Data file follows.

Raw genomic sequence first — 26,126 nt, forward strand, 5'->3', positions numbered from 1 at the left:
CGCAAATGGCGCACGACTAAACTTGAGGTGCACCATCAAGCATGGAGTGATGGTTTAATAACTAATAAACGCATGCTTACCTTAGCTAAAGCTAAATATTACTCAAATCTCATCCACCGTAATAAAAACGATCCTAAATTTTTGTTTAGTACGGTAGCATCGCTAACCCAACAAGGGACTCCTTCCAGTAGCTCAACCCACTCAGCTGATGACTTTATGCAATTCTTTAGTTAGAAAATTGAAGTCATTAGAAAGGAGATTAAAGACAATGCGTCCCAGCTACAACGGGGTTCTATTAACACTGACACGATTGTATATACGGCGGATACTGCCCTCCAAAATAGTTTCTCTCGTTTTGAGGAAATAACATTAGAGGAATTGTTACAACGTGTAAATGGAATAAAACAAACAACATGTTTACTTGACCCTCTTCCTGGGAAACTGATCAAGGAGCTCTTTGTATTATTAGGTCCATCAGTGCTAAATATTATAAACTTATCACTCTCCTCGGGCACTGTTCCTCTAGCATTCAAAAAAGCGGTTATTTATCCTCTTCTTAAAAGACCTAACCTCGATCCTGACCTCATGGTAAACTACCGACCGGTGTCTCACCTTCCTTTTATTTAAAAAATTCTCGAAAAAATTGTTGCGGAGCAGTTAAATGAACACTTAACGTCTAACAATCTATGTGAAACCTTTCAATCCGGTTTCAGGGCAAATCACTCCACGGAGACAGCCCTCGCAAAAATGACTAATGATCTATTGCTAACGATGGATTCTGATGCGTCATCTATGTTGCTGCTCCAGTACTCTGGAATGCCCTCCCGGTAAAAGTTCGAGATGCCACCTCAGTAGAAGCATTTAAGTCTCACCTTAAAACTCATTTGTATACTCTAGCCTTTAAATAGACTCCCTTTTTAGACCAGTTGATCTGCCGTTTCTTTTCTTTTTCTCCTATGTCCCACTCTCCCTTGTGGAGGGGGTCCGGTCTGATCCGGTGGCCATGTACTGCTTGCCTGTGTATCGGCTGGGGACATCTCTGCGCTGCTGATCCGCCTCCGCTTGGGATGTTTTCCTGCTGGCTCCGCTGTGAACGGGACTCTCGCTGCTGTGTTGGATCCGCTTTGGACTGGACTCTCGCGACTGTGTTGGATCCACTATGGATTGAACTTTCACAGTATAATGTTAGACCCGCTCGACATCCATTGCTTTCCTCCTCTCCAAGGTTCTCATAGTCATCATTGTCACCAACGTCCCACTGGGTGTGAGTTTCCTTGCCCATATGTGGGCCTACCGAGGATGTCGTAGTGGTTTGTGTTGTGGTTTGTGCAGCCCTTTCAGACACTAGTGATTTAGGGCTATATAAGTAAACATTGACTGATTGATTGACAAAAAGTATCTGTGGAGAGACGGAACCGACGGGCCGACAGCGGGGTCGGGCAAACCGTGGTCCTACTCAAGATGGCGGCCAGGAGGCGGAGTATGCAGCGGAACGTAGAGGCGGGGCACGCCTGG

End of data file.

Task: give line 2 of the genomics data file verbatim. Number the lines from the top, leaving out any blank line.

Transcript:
CGCAAATGGCGCACGACTAAACTTGAGGTGCACCATCAAGCATGGAGTGATGGTTTAATAACTAATAAACGCATGCTTACCTTAGCTAAAGCTAAATATTACTCAAATCTCATCCACCGTAATAAAAACGATCCTAAATTTTTGTTTAGTACGGTAGCATCGCTAACCCAACAAGGGACTCCTTCCAGTAGCTCAACCCACTCAGCTGATGACTTTATGCAATTCTTTAGTTAGAAAATTGAAGTCATTAGAAAGGAGATTAAAGACAATGCGTCCCAGCTACAACGGGGTTCTATTAACACTGACACGATTGTATATACGGCGGATACTGCCCTCCAAAATAGTTTCTCTCGTTTTGAGGAAATAACATTAGAGGAATTGTTACAACGTGTAAATGGAATAAAACAAACAACATGTTTACTTGACCCTCTTCCTGGGAAACTGATCAAGGAGCTCTTTGTATTATTAGGTCCATCAGTGCTAAATATTATAAACTTATCACTCTCCTCGGGCACTGTTCCTCTAGCATTCAAAAAAGCGGTTATTTATCCTCTTCTTAAAAGACCTAACCTCGATCCTGACCTCATGGTAAACTACCGACCGGTGTCTCACCTTCCTTTTATTTAAAAAATTCTCGAAAAAATTGTTGCGGAGCAGTTAAATGAACACTTAACGTCTAACAATCTATGTGAAACCTTTCAATCCGGTTTCAGGGCAAATCACTCCACGGAGACAGCCCTCGCAAAAATGACTAATGATCTATTGCTAACGATGGATTCTGATGCGTCATCTATGTTGCTGCTCCAGTACTCTGGAATGCCCTCCCGGTAAAAGTTCGAGATGCCACCTCAGTAGAAGCATTTAAGTCTCACCTTAAAACTCATTTGTATACTCTAGCCTTTAAATAGACTCCCTTTTTAGACCAGTTGATCTGCCGTTTCTTTTCTTTTTCTCCTATGTCCCACTCTCCCTTGTGGAGGGGGTCCGGTCTGATCCGGTGGCCATGTACTGCTTGCCTGTGTATCGGCTGGGGACATCTCTGCGCTGCTGATCCGCCTCCGCTTGGGATGTTTTCCTGCTGGCTCCGCTGTGAACGGGACTCTCGCTGCTGTGTTGGATCCGCTTTGGACTGGACTCTCGCGACTGTGTTGGATCCACTATGGATTGAACTTTCACAGTATAATGTTAGACCCGCTCGACATCCATTGCTTTCCTCCTCTCCAAGGTTCTCATAGTCATCATTGTCACCAACGTCCCACTGGGTGTGAGTTTCCTTGCCCATATGTGGGCCTACCGAGGATGTCGTAGTGGTTTGTGTTGTGGTTTGTGCAGCCCTTTCAGACACTAGTGATTTAGGGCTATATAAGTAAACATTGACTGATTGATTGACAAAAAGTATCTGTGGAGAGACGGAACCGACGGGCCGACAGCGGGGTCGGGCAAACCGTGGTCCTACTCAAGATGGCGGCCAGGAGGCGGAGTATGCAGCGGAACGTAGAGGCGGGGCACGCCTGG